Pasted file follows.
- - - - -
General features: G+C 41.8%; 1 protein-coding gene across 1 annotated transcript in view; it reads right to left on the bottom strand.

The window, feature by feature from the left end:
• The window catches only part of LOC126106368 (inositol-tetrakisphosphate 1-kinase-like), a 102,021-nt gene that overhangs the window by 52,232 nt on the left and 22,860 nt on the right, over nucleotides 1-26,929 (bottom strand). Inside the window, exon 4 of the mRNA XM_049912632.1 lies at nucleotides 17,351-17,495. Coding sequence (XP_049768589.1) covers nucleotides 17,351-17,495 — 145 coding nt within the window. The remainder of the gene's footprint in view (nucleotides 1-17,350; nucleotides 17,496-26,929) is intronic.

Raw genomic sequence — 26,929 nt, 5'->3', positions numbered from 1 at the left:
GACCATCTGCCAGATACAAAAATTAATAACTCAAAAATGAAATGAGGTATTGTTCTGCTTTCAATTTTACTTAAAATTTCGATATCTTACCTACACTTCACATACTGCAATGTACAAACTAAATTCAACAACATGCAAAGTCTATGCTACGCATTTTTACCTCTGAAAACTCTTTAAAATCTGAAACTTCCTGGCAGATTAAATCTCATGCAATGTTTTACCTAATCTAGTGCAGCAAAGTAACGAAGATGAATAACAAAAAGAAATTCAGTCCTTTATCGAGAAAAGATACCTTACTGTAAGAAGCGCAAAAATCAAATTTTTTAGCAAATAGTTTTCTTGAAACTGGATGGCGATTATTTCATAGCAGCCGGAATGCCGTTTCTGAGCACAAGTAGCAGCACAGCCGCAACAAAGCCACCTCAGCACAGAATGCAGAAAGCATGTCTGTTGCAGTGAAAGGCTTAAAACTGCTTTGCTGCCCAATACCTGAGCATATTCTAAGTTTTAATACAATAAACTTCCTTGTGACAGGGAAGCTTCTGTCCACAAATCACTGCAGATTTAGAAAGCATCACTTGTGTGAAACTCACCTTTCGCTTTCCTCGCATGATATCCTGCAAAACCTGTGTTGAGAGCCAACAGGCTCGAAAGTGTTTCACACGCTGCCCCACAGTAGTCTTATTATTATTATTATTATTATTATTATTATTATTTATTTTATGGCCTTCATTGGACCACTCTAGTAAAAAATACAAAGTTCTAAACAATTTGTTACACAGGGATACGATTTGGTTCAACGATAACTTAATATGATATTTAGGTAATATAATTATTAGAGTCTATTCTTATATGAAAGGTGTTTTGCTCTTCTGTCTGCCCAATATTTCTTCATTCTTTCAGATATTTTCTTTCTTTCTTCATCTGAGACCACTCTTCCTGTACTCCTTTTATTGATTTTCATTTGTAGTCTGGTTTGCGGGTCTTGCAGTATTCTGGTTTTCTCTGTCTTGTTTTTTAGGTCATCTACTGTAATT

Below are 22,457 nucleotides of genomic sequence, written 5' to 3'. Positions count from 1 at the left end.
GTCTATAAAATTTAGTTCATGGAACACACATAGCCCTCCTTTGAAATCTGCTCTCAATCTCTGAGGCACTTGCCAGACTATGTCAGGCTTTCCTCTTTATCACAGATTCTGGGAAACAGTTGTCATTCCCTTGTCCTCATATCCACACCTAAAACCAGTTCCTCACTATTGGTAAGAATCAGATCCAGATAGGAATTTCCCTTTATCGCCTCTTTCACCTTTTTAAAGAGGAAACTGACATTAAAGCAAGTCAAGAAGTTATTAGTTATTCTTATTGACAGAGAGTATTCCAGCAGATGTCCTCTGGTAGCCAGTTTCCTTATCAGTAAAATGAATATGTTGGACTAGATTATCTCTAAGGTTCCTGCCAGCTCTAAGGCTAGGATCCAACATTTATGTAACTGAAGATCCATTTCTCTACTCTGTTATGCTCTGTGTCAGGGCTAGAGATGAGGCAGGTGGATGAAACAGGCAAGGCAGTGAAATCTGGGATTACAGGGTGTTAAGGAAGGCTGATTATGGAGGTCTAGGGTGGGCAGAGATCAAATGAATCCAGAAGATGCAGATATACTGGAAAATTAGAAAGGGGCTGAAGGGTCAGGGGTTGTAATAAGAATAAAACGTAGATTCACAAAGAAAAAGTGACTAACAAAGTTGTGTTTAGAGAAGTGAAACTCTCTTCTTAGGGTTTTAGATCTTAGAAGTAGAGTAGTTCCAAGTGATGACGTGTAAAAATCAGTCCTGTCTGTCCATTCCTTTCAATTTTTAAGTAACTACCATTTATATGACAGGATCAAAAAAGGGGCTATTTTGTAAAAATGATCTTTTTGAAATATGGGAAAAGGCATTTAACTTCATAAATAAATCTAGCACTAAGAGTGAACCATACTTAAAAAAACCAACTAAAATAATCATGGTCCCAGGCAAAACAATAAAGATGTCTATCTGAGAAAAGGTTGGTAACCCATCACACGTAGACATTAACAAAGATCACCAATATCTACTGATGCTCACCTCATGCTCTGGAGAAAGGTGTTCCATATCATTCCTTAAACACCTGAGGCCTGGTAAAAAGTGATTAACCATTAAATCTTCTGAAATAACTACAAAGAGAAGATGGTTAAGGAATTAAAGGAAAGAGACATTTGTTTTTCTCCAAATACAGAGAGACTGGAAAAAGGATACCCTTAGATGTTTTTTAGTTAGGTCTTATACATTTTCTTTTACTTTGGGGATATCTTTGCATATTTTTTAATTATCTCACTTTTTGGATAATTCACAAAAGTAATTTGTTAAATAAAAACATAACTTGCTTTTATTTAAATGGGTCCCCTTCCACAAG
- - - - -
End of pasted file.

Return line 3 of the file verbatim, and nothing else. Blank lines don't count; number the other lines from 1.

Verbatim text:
• The window catches only part of LOC126106368 (inositol-tetrakisphosphate 1-kinase-like), a 102,021-nt gene that overhangs the window by 52,232 nt on the left and 22,860 nt on the right, over nucleotides 1-26,929 (bottom strand). Inside the window, exon 4 of the mRNA XM_049912632.1 lies at nucleotides 17,351-17,495. Coding sequence (XP_049768589.1) covers nucleotides 17,351-17,495 — 145 coding nt within the window. The remainder of the gene's footprint in view (nucleotides 1-17,350; nucleotides 17,496-26,929) is intronic.